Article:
A single Hazard (Snow on the Road) can have multiple Consequences, (Slide off the road, collision with another car, getting stuck) and each potential Consequence can have multiple Risks associated with it as well. Risks may be monetary (insurance rates, damage repairs, medical bills), Risks may be reputation (bad driver in snow, lack of trust), Risks may be health (injuries, recovery, death), or Risks may be the ability to continue operations after the fact, especially by definition following a catastrophic event.
The Risk of driving to work in the snow is the combination of likelihood and severity. Either that risk is acceptable to you, or it is not. Some think of risk as a purely economic decision. Does the cost of a hazard’s consequences when combined with the likelihood and severity outweigh the gain to be found by accepting the risk?
Anyone who has ever been a teenager understands making poor decisions because they don’t take a moment to first evaluate the potential adverse outcomes. My parents called it a lack of impulse control, and I was no exception. The lack of judgement, experience, and fore-thought make being a teenager a hazard in itself. What they lack are the tools for making better decisions.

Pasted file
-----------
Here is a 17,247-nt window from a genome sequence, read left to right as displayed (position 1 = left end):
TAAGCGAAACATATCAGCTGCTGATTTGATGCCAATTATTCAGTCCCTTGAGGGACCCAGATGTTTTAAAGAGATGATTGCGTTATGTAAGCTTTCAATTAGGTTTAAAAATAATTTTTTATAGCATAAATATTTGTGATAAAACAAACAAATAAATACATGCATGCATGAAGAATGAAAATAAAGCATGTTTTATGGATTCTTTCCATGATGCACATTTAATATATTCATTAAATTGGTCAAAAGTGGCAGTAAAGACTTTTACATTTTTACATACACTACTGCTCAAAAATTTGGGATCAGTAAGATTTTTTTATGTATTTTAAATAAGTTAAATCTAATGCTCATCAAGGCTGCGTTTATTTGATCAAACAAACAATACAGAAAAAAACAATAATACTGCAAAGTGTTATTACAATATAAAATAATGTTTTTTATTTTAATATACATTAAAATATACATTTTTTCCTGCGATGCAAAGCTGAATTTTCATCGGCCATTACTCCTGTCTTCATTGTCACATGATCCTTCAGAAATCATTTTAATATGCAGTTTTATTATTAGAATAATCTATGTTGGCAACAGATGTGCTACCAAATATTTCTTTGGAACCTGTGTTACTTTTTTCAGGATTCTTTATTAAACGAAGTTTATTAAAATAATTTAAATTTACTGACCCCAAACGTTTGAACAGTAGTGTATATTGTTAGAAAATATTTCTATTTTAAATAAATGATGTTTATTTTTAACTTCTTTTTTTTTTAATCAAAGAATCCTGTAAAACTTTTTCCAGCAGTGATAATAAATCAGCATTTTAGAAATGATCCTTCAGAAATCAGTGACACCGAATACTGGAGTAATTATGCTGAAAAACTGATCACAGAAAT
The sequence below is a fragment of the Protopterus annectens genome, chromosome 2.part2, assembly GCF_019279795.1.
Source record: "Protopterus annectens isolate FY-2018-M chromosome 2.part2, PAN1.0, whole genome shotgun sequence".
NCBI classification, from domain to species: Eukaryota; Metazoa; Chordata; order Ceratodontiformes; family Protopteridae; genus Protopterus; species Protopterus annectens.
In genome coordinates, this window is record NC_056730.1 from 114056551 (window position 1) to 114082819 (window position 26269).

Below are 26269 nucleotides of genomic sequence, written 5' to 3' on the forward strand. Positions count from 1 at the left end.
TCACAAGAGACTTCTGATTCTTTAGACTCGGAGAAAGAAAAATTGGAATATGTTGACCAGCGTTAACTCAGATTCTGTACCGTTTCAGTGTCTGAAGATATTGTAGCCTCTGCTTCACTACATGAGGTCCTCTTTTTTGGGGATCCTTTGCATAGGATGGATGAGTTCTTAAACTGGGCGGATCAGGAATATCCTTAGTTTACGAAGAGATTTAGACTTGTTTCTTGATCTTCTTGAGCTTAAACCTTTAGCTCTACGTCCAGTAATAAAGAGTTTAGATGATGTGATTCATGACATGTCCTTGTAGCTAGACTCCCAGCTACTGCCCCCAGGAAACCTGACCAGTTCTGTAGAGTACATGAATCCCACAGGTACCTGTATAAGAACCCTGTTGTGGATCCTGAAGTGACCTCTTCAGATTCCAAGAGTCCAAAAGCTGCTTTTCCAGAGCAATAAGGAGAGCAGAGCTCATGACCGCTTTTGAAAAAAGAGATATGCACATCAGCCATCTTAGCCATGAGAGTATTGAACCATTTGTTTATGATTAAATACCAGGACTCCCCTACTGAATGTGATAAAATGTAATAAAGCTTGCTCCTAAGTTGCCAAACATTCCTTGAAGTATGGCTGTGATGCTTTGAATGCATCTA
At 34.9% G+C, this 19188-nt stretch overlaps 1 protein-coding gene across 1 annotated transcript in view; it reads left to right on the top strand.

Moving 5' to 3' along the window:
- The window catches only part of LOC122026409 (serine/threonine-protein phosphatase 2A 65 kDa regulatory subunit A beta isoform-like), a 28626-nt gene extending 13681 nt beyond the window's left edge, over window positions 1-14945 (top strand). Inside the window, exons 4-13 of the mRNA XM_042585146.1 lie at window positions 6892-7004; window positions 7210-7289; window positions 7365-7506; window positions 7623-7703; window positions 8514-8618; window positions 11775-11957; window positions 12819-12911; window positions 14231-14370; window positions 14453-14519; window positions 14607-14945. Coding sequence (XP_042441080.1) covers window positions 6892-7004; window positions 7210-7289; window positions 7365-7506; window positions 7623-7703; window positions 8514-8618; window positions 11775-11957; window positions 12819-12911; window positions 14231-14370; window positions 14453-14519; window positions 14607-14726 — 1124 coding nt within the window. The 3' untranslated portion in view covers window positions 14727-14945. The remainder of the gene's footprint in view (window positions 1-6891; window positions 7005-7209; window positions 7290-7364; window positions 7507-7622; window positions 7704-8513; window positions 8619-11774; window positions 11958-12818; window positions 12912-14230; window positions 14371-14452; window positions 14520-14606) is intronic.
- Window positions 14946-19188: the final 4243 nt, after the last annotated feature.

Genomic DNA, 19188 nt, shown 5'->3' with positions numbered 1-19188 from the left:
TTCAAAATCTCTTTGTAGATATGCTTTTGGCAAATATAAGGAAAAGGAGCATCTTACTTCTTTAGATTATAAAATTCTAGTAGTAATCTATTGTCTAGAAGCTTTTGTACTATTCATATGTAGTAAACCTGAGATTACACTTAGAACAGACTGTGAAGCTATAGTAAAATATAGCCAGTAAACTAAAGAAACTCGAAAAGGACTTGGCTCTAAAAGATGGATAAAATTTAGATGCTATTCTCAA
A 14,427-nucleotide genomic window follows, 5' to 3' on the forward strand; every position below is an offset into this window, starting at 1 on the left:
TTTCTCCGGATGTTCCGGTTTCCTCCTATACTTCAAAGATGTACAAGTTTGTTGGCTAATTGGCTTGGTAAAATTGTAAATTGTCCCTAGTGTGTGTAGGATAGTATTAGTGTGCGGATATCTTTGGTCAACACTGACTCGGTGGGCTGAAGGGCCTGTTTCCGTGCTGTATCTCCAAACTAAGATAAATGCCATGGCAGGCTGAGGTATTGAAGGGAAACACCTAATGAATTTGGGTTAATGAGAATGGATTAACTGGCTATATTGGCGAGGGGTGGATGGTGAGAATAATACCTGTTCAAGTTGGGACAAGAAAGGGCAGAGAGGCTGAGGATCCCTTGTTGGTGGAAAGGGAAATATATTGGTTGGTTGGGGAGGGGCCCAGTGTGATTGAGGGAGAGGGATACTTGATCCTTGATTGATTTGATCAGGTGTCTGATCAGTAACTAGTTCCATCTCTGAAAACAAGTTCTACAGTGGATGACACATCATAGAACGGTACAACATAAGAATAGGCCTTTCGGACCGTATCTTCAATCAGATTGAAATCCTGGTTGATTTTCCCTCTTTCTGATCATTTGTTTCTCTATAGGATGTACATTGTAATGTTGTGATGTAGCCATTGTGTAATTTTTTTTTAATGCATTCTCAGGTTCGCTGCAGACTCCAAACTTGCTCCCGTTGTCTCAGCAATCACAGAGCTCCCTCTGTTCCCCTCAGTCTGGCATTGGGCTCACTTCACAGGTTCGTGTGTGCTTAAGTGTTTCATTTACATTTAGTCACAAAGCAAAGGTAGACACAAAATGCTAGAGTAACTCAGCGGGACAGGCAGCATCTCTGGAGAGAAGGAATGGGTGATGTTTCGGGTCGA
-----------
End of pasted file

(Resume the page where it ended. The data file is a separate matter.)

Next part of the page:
A Decision Chart
A Risk Matrix chart can be that tool. It can help to visualize the concept of Risk and provide a scoring system to understand the level of Risk involved with every day activities.
If the Risk score is anywhere in the Red, it wouldn’t be prudent to continue until additional measures and controls can be in place to reduce the severity and probability to acceptable levels. If the Risk score is in the yellow, you may continue with the moderate risk, but further controls and monitoring would be advisable. If conditions worsen, or controls aren’t effective, the risk may move back up to the red zone. If the Risk score is in the green the risk level is acceptable and you can proceed as planned. That’s not to say that something bad won’t happen, because we can never eliminate bad outcomes, but if it goes south on you the consequences would most likely be acceptable. The potential gains outweigh the risk involved and the existing controls and mitigations are sufficient to keep the risk manageable.
Whenever you create a control to mitigate a risk to an acceptable level there is a cost. If you’re willing to drive in the snow, but want to reduce the risk of losing traction, you might decide to put chains on your tires. Anytime you introduce a control to reduce risk there is a cost, but the costs should be as low as reasonably possible. Chains alone won’t guarantee you arrive at your destination in a snow storm, but with a moment of consideration for the conditions, hazards, and risks involved you’ll improve the chance of surviving the day intact. And sometimes the prudent choice is just not to do anything until conditions outside of your control improve.
Improving safety, no matter what the task or situation, involves systematic approach of identifying the hazards, anticipating potential consequences, assessing the probability and severity to determine your Risk Score, and weighing that against your appetite to accept that risk. And that’s the difference. A hazard is the condition that exists. A hazard has potential consequences. The Risk is the probability and severity of the worst foreseeable consequences. What you do with that information is determined by your risk appetite.